Google Glass has been unleashed now for several months. Volunteer researchers are trying them out and developing a range of apps for them. Up until now I’ve only seen photos of people wearing them but last week there were several attendees wearing cool colored ones at the SIGCHI conference I was at in Toronto. It can be slightly unnerving when in their company as they look up and to the right to view what is on the glass screen rather than at you and into your eyes. As a result you might see more of the whites of their eyes than the usual interested dilated pupils. It could be the end of eye contact as we know it.
Meanwhile, there has been much debate in the press about the latest developments in facial recognition. NameTag, for example, is an app developed for Google Glass that takes a picture of the person you are talking with and then checks their online profile, providing a cloud of personal information about them, presumably mined from Facebook and other social media apps. So, you can find out more about someone on the go while talking to them – for example, what music they like, what films they have just seen, where they have just been on vacation, and so on – all in a digestible précis with a halo of photos around to boot. One could imagine that if this way of meeting up with others actually takes off, we may find ourselves in the situation where we wont need to talk to each other anymore. Just as text messaging has largely taken over from making phone calls for many people, ‘cloud talk’ could start taking over our initial encounters with people when we meet them at parties, at conferences, on trains etc. We might nod and smile in acknowledgement of each other but we wont ever have to have those awkward conversations anymore. A panacea for the shy? But how will we know what each other is looking at? You might think I am reading your blog or tweets when in your presence but really I might just be watching the latest updates of the football results and pretending to ‘meet you’.
Perhaps a more creepy development is the installation of cameras in bars in the US that are starting to use facial recognition. SceneTap, for example, uses it to provide information about the age and gender of people already in a bar to help others decide whether it has the right kind of people in it that they want to drop in. The thin edge of the digital voyeurism wedge?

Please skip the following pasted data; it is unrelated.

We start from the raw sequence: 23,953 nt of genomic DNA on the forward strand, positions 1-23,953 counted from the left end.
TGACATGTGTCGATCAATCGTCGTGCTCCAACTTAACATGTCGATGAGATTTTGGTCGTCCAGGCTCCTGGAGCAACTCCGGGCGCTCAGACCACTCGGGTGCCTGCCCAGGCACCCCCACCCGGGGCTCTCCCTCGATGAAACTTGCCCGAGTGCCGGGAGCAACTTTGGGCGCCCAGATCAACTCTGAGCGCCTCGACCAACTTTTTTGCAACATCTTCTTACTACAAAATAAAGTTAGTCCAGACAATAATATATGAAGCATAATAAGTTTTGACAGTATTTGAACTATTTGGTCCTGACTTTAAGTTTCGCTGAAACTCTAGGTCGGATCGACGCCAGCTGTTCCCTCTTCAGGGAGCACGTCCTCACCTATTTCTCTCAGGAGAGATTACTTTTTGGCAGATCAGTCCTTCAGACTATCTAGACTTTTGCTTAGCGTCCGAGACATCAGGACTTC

At the conference I was at some of my researchers attended a hackathon where, with a team of others, they set up a hoax service called the quantifiedtoilets.com giving a new twist to surveillance in public places. They placed signs up in the restrooms in the convention centre we were at saying they were capturing toilet behaviour for real-time data and health analysis. They claimed furthermore to be working with local businesses, building owners, and local officials to improve the health and efficiency of individual buildings, neighborhoods, and entire cities. To achieve this, they purported to be analyzing “the biological waste process of buildings to make better spaces and happier people. We use this data to streamline cleaning crew schedules, inform municipalities of the usage of resources, and help buildings and cities plan for healthier and happier citizens.” The data they collected from each individual toilet , which they then revealed as stats for each toilet in the building, included the amount deposited, the odor, blood alcohol level, and any drugs, infections and even pregnancy detected. For example, a fresh urine deposit in the far end toilet on the 7th floor might have revealed that a recent occupant was female, had a blood alcohol level of 0.3% and was pregnant.
Not surprisingly, lots of people tweeted and blogged about this latest development. Many took it at face value and were shocked and outraged at such an invasion of public privacy. Which is what the researchers were interested in. There was also lots of coverage in the press, including Wired, the Washington Post and the Atlantic. It was only later that it dawned on people that it was a hoax – a thought experiment intended to get people to debate. And it surely did.
But do keep an eye on those advanced Japanese toilets that already have a set of mindboggling functions. You never know, they might just start adding a few more sensors and a webcam in the bowl.